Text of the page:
Website Development Phases
PLANNING | UX | DEV SPECS |UI| RWD | COPYWRITING | PROGRAMMING
Planning is the discovery phase where we learn the many aspects of your business. We help to develop a branding blueprint which translates to the overall objectives of the website. We use in-person and telephone meetings to formulate fresh ideas, approaches, and concepts which help define your unique selling proposition. During this phase we will explore your personal design preferences, color themes, and content style. We will also review competitor sites, and contrast and compare these sites to current best in class websites.
UX (sitemap, process flow, wireframes)
The UX, or User Experience, is where we create intuitive navigation features. Through process flows, mapping, naming and labeling we create a user experience which allows the user to focus on content instead of how to move throughout the site. The wireframe represents the architectural framework of the site which developers and programmers will reference throughout the project. A wireframe is a low fidelity representation of a design. It should clearly show, a) the main groups of content (what?), b) the structure of information (where?) c) a description and basic visualization of the user – interface interaction (how?), d) contains a representation of every important piece of the final product.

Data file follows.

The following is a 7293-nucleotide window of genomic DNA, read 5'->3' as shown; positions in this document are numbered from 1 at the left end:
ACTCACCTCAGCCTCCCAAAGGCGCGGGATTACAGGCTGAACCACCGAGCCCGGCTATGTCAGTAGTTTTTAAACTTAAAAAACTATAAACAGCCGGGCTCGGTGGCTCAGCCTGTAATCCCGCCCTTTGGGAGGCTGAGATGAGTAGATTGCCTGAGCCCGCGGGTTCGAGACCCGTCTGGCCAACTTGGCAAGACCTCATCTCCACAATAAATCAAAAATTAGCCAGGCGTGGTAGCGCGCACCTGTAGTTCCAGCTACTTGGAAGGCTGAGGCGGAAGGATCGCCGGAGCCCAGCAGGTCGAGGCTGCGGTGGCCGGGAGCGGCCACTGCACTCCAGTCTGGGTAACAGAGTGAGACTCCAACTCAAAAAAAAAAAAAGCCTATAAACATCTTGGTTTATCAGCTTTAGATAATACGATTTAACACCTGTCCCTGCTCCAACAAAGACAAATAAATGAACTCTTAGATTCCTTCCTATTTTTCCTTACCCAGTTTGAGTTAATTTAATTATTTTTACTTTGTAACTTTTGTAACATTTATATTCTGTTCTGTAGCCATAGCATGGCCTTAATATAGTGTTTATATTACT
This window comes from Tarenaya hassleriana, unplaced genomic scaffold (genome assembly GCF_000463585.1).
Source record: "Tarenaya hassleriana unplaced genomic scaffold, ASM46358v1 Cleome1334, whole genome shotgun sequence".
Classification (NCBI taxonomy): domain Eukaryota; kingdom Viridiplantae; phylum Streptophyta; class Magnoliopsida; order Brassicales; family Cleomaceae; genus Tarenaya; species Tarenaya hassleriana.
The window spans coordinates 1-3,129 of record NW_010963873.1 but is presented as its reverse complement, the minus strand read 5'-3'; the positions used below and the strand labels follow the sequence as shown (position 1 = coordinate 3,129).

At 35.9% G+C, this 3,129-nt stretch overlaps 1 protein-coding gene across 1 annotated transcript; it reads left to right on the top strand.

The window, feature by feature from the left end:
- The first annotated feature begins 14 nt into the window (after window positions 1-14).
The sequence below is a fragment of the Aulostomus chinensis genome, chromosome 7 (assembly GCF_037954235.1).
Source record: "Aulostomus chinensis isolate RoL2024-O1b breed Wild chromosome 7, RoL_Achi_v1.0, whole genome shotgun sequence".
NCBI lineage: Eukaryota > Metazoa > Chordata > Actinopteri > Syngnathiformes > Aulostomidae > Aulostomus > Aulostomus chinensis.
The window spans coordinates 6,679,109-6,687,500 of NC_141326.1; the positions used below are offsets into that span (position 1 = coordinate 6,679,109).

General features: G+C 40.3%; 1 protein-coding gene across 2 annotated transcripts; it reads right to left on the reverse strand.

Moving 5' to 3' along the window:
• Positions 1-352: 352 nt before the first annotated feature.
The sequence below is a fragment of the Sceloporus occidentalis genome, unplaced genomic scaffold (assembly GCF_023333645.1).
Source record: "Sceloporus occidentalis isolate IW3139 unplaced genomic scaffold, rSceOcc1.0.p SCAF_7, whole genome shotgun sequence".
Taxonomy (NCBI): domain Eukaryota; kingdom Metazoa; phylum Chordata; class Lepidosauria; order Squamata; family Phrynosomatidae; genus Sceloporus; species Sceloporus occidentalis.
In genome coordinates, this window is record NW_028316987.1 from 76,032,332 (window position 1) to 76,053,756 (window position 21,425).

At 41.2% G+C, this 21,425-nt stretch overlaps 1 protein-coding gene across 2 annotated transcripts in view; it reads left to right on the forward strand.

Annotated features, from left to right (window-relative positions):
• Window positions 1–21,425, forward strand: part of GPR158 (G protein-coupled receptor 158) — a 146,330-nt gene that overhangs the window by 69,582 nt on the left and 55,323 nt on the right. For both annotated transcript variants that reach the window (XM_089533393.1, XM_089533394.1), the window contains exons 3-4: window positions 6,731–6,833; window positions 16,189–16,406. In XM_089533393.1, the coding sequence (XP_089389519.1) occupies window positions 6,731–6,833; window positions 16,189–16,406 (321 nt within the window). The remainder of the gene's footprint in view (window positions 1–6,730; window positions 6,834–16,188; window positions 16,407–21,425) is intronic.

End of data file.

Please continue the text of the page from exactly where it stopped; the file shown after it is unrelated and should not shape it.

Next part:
The development specifications, commonly referred to as the”dev spec”, are the written instructions to the programmers how the website should be constructed. The dev specs will define a) URL address for each page, b) access is public or firewalled, c) whether content is dynamic or static, d) responsive mobile design, e) robots.txt file, f)specification on page file size, load times, images, html files, html file size, and objects, f) page title, g) browser tab titles, h) browser tab icon, and i) 301 Redirects.
UI Visual Design Mock-ups (3)
The mock-up is a realistic representation of what the website will look like and is based on concepts developed in the planning phase. A mockup is a middle-to-high fidelity, static, design representation. The mockup is a visual design draft representing the structure of information, visualizes the content and demonstrates the basic functionalities in a static way. Encourages stakeholders to actually review the visual side of the project. The final result can look exactly like the mockup, or be a variation of it after version revisions. Three mock-ups will be presented for review during this project.
UI Visual Design (Final)
Visual design focuses on the aesthetics of a site and its related materials by strategically implementing images, colors, fonts, and other elements. A successful visual design does not take away from the content on the page or function. Instead, it enhances it by engaging users and helping to build trust and interest in the brand.